Hospital only handles HW issues and repairs any damaged or failed parts.You won’t be seeing any SW solutions from the hospital.
My other board is still working. Running Debian Wheezy. I also sent a board for RMA and they said there was a short on the Ethernet chip. They fixed it and are sending it back.
Thanks Gerald, that makes sense. I had hoped therefore that they would at least recreate the problem and say it was either hardware or software however I have just heard:
“Since the software in your unit is 2013-06-20, we have run our production tests on it without reflashing its eMMC. Everything is working fine. We also performed manual ping and iperf tests on that unit and re-created your failure scenarios (hot plugging Ethernet cable on start up, removing and hot plugging). We haven’t seen anything unusual so far. It is now in Ethernet burn-in test. We will keep you updated as we find out anything new.”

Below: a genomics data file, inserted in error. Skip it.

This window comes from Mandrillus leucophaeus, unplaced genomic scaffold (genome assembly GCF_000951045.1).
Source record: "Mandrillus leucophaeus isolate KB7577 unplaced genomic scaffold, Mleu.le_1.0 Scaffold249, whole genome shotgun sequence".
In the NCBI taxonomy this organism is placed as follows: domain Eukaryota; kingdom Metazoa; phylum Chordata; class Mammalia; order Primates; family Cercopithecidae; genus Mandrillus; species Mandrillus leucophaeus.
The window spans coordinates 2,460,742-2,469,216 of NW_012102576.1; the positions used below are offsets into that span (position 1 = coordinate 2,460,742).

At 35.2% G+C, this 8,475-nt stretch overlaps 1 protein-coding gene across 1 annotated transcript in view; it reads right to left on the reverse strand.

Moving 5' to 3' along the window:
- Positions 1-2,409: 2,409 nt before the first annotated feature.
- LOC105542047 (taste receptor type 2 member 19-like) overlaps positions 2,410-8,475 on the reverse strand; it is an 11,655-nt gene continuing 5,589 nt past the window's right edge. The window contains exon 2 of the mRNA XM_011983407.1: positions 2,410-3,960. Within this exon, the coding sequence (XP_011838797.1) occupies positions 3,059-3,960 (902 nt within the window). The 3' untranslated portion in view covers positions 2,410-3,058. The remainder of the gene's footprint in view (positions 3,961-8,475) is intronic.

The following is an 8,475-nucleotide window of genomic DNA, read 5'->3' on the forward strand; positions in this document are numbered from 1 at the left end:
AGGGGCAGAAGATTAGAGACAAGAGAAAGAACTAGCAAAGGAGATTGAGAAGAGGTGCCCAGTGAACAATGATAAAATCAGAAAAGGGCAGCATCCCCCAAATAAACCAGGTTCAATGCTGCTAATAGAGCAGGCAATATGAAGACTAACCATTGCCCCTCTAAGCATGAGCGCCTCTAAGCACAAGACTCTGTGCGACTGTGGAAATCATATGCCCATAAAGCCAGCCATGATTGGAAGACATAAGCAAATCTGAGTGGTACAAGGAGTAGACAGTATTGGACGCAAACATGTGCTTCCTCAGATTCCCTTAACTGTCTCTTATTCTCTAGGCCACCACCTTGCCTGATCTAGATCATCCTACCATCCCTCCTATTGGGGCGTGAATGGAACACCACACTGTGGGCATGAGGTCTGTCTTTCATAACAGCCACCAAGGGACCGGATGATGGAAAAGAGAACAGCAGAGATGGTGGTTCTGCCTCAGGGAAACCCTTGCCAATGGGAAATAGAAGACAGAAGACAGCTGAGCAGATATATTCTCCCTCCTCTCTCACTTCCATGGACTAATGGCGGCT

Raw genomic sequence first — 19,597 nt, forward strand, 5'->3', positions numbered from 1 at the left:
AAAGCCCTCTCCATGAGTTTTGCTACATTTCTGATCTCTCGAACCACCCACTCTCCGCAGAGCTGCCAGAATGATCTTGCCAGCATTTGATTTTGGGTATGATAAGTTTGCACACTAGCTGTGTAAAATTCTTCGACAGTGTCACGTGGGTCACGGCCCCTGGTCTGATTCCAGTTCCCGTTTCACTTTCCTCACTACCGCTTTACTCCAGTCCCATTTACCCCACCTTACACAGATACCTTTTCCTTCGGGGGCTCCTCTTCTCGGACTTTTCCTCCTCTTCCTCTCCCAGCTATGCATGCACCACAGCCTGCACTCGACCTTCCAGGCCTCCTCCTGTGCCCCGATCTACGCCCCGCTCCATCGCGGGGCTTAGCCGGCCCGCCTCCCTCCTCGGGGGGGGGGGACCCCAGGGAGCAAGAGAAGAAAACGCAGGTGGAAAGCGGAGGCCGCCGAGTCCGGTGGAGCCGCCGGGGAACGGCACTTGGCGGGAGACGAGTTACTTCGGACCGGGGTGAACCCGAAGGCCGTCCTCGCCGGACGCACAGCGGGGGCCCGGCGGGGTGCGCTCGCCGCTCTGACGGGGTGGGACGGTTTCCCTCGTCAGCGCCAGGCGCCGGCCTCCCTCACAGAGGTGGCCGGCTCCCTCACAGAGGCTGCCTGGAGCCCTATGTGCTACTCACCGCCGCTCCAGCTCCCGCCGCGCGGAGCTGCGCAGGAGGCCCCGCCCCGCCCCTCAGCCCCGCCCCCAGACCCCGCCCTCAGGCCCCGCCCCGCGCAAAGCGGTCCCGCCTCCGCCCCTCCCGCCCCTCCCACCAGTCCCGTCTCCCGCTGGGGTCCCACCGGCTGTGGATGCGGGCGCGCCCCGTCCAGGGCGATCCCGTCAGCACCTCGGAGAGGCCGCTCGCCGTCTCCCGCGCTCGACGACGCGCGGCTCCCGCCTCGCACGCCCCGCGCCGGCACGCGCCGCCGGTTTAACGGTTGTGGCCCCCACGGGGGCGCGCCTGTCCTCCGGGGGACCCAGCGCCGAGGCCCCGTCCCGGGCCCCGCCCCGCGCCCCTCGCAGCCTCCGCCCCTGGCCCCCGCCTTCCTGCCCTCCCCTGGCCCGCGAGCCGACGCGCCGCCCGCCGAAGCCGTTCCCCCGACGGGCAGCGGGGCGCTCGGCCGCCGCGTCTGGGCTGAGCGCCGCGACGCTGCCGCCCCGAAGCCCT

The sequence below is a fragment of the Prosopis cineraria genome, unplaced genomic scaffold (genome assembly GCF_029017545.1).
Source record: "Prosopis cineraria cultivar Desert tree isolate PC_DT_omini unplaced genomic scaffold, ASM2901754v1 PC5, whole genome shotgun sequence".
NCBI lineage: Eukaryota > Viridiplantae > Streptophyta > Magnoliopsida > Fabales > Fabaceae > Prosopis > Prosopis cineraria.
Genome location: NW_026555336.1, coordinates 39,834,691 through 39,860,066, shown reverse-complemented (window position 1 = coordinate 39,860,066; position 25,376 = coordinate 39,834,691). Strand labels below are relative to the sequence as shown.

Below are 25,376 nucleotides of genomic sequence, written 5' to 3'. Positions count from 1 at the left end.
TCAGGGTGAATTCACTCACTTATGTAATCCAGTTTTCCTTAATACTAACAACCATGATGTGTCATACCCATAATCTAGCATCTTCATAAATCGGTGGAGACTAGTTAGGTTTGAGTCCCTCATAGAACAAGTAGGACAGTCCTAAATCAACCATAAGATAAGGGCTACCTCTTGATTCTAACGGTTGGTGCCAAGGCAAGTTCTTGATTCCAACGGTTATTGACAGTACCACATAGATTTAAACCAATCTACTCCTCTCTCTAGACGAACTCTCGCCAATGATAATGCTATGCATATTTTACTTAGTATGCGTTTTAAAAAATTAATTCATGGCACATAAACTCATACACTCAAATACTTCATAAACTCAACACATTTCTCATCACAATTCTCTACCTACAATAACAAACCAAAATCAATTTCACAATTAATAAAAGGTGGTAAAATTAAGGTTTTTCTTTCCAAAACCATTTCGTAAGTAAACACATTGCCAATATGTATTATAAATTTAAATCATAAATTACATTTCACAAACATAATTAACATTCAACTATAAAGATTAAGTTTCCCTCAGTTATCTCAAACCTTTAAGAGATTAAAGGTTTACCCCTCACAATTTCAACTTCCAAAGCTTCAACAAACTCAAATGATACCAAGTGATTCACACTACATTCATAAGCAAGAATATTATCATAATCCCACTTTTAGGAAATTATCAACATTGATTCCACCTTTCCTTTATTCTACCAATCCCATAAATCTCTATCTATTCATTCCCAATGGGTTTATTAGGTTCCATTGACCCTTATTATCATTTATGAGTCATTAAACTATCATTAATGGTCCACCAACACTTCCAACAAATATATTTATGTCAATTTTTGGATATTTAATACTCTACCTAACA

Based on that feedback, it seems likely that they will not see the problem. That leads me to wonder again whether it has something to do with my setup - e.g. router.
Can anyone think of any other useful tests I can suggest to them that might reveal the problem? I intend checking that when removing the LAN, they are waiting at least 5 secs before hot plugging. Also I will suggest they try ifdown eth0 followed by ifup eth0.
That is what I see as well. It could eb a protocol issue or as you say something in your setup. Maybe try and simplify the scenario, like connecting it to a PC. No network, fix the IP address and see how it looks.
Only just getting time to play with this again…
In order to try out Gerald’s suggestions, I set it to static IP using Derek Molloy’s blog instructions (here). Note: I’m still testing for the moment on my router. I was surprised to find that unplugging the LAN, waiting more than 10 seconds then hot-plugging it resulted in automatic reconnection to the router, something I have never seen before.